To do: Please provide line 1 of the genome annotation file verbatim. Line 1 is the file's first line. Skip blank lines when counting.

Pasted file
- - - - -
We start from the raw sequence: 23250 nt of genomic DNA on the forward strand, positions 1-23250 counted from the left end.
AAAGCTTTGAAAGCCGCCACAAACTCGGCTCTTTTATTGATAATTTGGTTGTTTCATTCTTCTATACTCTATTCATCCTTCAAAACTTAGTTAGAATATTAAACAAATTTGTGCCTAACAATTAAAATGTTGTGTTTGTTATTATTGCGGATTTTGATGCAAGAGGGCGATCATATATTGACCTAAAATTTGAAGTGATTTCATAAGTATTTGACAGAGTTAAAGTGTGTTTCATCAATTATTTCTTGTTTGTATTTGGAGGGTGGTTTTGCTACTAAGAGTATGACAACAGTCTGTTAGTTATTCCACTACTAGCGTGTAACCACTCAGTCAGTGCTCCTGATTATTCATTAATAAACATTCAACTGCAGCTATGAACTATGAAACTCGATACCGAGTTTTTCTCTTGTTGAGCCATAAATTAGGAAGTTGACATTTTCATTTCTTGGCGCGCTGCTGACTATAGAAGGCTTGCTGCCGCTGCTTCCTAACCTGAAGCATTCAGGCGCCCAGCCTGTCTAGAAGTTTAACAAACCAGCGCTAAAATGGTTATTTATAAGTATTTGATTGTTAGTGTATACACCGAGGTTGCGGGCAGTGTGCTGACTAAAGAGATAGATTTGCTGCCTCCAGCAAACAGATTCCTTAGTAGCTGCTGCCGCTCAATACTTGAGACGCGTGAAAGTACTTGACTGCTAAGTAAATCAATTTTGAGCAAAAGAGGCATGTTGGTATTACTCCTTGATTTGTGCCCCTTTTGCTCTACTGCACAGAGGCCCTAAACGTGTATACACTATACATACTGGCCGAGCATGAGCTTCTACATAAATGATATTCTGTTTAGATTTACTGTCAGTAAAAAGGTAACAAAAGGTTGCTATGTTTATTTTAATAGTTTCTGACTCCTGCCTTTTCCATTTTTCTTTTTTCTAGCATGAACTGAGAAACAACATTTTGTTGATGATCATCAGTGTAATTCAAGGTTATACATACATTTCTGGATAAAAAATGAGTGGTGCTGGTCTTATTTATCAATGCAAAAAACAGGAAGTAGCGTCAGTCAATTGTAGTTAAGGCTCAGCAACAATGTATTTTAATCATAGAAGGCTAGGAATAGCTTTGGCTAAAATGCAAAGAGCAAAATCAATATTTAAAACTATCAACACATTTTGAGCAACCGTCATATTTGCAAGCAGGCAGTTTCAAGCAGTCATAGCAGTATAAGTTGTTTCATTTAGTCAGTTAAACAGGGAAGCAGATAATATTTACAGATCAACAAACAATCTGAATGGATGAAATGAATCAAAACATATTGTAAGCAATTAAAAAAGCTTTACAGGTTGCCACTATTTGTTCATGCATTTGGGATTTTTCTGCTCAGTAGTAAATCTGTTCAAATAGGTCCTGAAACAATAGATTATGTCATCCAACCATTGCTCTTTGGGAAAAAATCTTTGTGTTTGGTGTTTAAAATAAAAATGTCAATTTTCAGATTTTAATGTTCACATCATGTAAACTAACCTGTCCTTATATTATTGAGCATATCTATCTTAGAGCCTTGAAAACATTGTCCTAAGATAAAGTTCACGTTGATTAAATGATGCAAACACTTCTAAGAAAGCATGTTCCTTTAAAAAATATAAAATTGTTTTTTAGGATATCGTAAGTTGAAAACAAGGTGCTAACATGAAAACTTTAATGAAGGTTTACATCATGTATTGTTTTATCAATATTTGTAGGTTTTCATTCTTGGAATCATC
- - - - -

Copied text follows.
We start from the raw sequence: 23250 nt of genomic DNA on the forward strand, positions 1-23250 counted from the left end.